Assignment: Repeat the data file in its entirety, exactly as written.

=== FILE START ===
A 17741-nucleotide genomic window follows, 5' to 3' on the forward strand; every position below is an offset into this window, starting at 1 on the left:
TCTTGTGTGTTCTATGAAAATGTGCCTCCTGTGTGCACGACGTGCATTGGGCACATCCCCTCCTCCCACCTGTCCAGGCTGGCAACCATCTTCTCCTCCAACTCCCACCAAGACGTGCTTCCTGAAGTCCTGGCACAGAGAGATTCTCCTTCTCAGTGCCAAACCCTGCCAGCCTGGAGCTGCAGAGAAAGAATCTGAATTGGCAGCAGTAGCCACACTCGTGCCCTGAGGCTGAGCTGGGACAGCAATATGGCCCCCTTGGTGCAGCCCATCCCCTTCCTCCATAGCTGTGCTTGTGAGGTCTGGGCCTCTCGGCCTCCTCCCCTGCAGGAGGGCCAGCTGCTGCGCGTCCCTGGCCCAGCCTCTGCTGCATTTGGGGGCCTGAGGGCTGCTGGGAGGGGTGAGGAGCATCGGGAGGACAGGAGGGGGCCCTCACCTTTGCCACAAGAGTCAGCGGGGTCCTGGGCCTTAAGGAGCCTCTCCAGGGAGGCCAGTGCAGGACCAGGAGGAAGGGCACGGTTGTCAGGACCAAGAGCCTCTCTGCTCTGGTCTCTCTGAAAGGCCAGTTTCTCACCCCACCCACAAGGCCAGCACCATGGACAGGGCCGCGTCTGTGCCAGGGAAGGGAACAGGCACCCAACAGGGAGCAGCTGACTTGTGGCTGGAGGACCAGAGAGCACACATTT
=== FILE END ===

A 17741-nucleotide genomic window follows, 5' to 3' on the forward strand; every position below is an offset into this window, starting at 1 on the left:
TCTTGTGTGTTCTATGAAAATGTGCCTCCTGTGTGCACGACGTGCATTGGGCACATCCCCTCCTCCCACCTGTCCAGGCTGGCAACCATCTTCTCCTCCAACTCCCACCAAGACGTGCTTCCTGAAGTCCTGGCACAGAGAGATTCTCCTTCTCAGTGCCAAACCCTGCCAGCCTGGAGCTGCAGAGAAAGAATCTGAATTGGCAGCAGTAGCCACACTCGTGCCCTGAGGCTGAGCTGGGACAGCAATATGGCCCCCTTGGTGCAGCCCATCCCCTTCCTCCATAGCTGTGCTTGTGAGGTCTGGGCCTCTCGGCCTCCTCCCCTGCAGGAGGGCCAGCTGCTGCGCGTCCCTGGCCCAGCCTCTGCTGCATTTGGGGGCCTGAGGGCTGCTGGGAGGGGTGAGGAGCATCGGGAGGACAGGAGGGGGCCCTCACCTTTGCCACAAGAGTCAGCGGGGTCCTGGGCCTTAAGGAGCCTCTCCAGGGAGGCCAGTGCAGGACCAGGAGGAAGGGCACGGTTGTCAGGACCAAGAGCCTCTCTGCTCTGGTCTCTCTGAAAGGCCAGTTTCTCACCCCACCCACAAGGCCAGCACCATGGACAGGGCCGCGTCTGTGCCAGGGAAGGGAACAGGCACCCAACAGGGAGCAGCTGACTTGTGGCTGGAGGACCAGAGAGCACACATTT